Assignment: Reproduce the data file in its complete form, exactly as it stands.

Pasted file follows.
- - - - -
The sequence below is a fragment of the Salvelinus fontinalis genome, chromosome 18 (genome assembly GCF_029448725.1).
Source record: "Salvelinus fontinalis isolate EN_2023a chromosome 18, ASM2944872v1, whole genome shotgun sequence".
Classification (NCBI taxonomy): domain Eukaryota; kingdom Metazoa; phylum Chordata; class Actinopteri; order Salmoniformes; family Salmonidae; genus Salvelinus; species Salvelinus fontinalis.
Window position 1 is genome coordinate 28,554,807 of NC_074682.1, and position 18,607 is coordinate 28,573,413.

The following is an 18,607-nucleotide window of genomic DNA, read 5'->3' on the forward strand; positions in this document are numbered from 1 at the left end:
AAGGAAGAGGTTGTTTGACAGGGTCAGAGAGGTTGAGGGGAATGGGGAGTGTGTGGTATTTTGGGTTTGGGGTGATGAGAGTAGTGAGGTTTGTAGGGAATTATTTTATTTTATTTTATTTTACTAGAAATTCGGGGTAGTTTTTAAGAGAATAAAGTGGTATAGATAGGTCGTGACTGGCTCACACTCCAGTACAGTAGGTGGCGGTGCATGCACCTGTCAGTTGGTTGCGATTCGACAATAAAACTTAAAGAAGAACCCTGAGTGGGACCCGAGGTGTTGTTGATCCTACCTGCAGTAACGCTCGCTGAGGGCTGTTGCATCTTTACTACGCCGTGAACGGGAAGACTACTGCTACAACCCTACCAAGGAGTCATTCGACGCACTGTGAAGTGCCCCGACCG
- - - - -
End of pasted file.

The sequence below is a fragment of the Salvelinus fontinalis genome, chromosome 18 (genome assembly GCF_029448725.1).
Source record: "Salvelinus fontinalis isolate EN_2023a chromosome 18, ASM2944872v1, whole genome shotgun sequence".
Classification (NCBI taxonomy): domain Eukaryota; kingdom Metazoa; phylum Chordata; class Actinopteri; order Salmoniformes; family Salmonidae; genus Salvelinus; species Salvelinus fontinalis.
Window position 1 is genome coordinate 28,554,807 of NC_074682.1, and position 18,607 is coordinate 28,573,413.

The following is an 18,607-nucleotide window of genomic DNA, read 5'->3' on the forward strand; positions in this document are numbered from 1 at the left end:
AAGGAAGAGGTTGTTTGACAGGGTCAGAGAGGTTGAGGGGAATGGGGAGTGTGTGGTATTTTGGGTTTGGGGTGATGAGAGTAGTGAGGTTTGTAGGGAATTATTTTATTTTATTTTATTTTACTAGAAATTCGGGGTAGTTTTTAAGAGAATAAAGTGGTATAGATAGGTCGTGACTGGCTCACACTCCAGTACAGTAGGTGGCGGTGCATGCACCTGTCAGTTGGTTGCGATTCGACAATAAAACTTAAAGAAGAACCCTGAGTGGGACCCGAGGTGTTGTTGATCCTACCTGCAGTAACGCTCGCTGAGGGCTGTTGCATCTTTACTACGCCGTGAACGGGAAGACTACTGCTACAACCCTACCAAGGAGTCATTCGACGCACTGTGAAGTGCCCCGACCG